What The Bamboo Teaches Us

What The Bamboo Teaches Us

What The Bamboo Teaches Us

At LIONS Self Defence & Leadership Martial Arts Leicester because we teach kids and teens I often use metaphors and stories to explain concepts. Most of the time they are very modern and relate to those things that interest kids most – movies, games, superheroes etc etc.. but sometimes it is important to revisit the traditional.

I want to discuss with you, 3 things we can learn from the Bamboo tree…………… Sensei Bamboo if you will!


There is an old story about chinese bamboo which has been told countless times. Do you know it?

When a farmer plants a bamboo seed deep in the ground he hopes that one day it will be a tall tree. The farmer waters this seed daily and fertilises the ground. His belief is steadfast and his actions consistent. Yet in the first year he sees nothing, he continues and in the second year he sees no visible results. It is difficult to continue but he has faith so he continues his nurturing for year three, another year passes and then another. In year 5 he finally sees a result. A small bamboo shoot breaks through the ground. Then it happens… within 5 weeks that bamboo tree grows 80 feet tall (around 25 meters!). That is the same size as a competition swimming pool!

There are some key lessons we can learn from this story. In our ‘on demand’ world where food is available by drive through, movies on request, games downloaded in an instant it is easy to become accustomed to fast ‘results’.

However, with martial arts there are no quick fixes. Learning any skill takes time and dedication. To understand this we can reflect on an excellent poem by Henry Wadsworth Longfellow that is as true today as it was when it was written more than a 100 years ago:

“The heights by great men reached and kept
Were not attained by sudden flight,
But they, while their companions slept,
Toiled ever upward through the night.”

Ladachovski wrote that as society becomes more ‘instant’ there will be a generation of quitters. It is my mission to empower as many children as possible so that when that generation of quitters are ‘sleeping’ our LIONS will be toiling upward through the night. After all, the lions share (for want of a better term) of happiness and fulfilment is given to those who strive for it. What do you think?

At LIONS martial arts we understand that kids like to see their progress visually. so we break large goals like the attainment of black belt into smaller goals like the coloured belts, and then further into tags and milestones. We do the same on a smaller scale for the achievement of skills like the splits or number of push ups etc.

If kids can learn the patience it takes to refine their skills and practices from martial arts, they can apply it to everything. Lets say they have a goal to become a neurosurgeon – it certainly isn’t something they can achieve instantly. But the drive and dedication learned from martial arts can empower them to achieve those later goals.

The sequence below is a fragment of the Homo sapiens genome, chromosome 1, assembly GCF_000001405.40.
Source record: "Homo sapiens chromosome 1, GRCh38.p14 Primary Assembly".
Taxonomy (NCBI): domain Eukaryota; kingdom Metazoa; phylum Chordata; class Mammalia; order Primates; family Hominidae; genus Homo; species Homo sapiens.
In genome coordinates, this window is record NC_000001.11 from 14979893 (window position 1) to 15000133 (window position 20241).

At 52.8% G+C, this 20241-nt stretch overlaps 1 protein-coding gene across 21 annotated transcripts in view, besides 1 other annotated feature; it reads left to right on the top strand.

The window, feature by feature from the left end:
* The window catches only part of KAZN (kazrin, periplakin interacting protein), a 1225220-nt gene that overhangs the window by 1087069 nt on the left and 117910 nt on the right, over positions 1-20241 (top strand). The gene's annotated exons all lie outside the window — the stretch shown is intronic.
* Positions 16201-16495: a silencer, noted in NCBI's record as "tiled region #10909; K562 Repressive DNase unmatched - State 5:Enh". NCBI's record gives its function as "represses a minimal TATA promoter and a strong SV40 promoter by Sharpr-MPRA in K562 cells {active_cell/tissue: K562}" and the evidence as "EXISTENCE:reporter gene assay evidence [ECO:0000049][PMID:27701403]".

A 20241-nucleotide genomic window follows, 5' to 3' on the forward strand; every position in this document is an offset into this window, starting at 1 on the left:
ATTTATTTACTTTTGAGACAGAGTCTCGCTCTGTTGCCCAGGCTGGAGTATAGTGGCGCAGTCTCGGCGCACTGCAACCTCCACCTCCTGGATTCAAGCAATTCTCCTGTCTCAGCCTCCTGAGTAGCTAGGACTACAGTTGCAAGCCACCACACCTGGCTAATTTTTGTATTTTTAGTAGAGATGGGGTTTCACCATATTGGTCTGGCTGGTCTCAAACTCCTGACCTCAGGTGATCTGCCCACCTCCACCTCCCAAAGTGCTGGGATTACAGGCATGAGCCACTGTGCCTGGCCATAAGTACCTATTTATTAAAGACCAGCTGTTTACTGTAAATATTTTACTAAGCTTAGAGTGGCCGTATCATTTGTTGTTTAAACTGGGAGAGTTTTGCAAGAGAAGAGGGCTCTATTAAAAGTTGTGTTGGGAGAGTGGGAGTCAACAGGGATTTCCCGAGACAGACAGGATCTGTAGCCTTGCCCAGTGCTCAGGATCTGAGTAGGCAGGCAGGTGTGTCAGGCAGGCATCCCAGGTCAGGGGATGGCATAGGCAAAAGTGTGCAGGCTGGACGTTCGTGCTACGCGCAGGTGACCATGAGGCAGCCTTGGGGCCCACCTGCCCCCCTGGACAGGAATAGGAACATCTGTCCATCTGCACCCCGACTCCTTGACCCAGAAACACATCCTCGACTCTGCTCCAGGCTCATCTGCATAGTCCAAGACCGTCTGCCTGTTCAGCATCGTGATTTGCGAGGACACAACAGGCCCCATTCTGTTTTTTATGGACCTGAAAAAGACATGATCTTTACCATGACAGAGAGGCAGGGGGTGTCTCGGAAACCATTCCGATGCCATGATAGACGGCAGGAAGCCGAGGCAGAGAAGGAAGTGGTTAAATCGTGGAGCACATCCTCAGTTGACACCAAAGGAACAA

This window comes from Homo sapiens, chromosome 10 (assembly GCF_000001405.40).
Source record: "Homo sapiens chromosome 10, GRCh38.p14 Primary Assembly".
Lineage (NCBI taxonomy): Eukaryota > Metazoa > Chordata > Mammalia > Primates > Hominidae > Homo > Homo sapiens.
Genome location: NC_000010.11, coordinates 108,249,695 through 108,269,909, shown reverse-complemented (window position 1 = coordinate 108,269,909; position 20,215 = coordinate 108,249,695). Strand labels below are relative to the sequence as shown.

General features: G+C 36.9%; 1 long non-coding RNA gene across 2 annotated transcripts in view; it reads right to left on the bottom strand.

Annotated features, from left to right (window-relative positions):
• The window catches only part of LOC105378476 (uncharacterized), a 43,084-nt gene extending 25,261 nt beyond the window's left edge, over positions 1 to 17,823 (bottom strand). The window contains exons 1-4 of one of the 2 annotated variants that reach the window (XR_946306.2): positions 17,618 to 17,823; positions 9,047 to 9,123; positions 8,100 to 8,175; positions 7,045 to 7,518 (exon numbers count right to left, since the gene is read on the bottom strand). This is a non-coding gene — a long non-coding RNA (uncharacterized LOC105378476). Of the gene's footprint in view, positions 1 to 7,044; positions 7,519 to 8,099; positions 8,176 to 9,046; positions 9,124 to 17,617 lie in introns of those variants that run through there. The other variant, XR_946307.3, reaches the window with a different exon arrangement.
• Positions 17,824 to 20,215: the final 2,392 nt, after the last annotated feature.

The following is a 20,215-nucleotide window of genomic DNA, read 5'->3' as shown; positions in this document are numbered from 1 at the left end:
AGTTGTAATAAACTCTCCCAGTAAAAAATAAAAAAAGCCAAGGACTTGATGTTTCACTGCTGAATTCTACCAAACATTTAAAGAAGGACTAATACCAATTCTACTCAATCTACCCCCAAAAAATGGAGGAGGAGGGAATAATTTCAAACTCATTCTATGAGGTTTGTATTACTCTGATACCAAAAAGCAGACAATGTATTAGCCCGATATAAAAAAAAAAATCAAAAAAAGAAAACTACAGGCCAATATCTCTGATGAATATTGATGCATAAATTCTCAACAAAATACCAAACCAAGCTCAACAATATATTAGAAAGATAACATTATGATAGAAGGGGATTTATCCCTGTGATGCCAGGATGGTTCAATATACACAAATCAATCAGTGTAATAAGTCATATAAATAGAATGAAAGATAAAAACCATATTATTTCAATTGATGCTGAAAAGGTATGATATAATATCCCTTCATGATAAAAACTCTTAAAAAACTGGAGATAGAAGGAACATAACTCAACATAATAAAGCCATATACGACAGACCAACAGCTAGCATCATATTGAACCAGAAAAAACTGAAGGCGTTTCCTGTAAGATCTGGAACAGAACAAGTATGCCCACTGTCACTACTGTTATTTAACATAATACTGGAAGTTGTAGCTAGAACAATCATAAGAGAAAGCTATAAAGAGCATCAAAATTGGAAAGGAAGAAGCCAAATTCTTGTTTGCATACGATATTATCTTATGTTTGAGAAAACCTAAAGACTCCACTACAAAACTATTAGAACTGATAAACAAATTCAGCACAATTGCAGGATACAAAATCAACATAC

Bruce Lee wasn’t built in a day (Rome wasn’t built in a day). From this story, amongst other things, we learn patience, we learn the power of belief and we learn the importance of consistent action.

Our LIONS parents are literally AWESOME! They stay in class and watch their kids and during water breaks I can hear parents telling their kids how well they did AND how they can keep improving by working harder! That is EXCELLENT.

Because of our disguised repetition through high energy drills, sometimes kids don’t even realise how much they have improved until I point it out. From simple things like alignment of technique to balance or number of moves learned.

One boy in my 5-8 year old class won an award from his football club because he is the most disciplined in his squad; when he first came to my class he had less than ZERO focus. But SMALL STEPS in the right direction and learning what discipline meant at LIONS helped him. Another girl in the same age group had tried dance classes but cried in each lesson because she felt too shy to participate. Her parents bought her to my class and we also had the same. I continued to work with her and build her confidence and eventually after a few months she even volunteered to be a leader at the front of class counting for the other students (public speaking). A few weeks ago I went to see her in a dance show and she performed on stage in front of 700 people. SMALL STEPS. One girl in my 9+ class told me she was asked to run a warm up in her dance class – she used our LIONS warm up and the other students couldn’t keep up. 11 weeks ago when I introduced a move called ‘super-ninja starjumps’ she herself could only do about 4, last lesson she did 15! SMALL STEPS. There are many MANY students at LIONS I can talk about who have improved with their focus, teamwork, family and social skills, confidence etc as a result of them, and their parents, taking small consistent steps in the right direction. I am very proud of them all!

SMALL STEPS in the right direction make BIG CHANGES.

If at first you don’t succeed, don’t quit… work harder!



In the movie Game of Death Bruce Lee famously talked about flexibility to adapt using the green bamboo as a metaphor.

The bamboo teaches us to be adaptable to external situations while still maintaining firm roots and groundedness. To be able to bend with the wind or go with the flow is an important life skill.



The bamboo may look soft, bendy and fragile yet it is powerful and strong! This teaches us not to judge a book by its cover.

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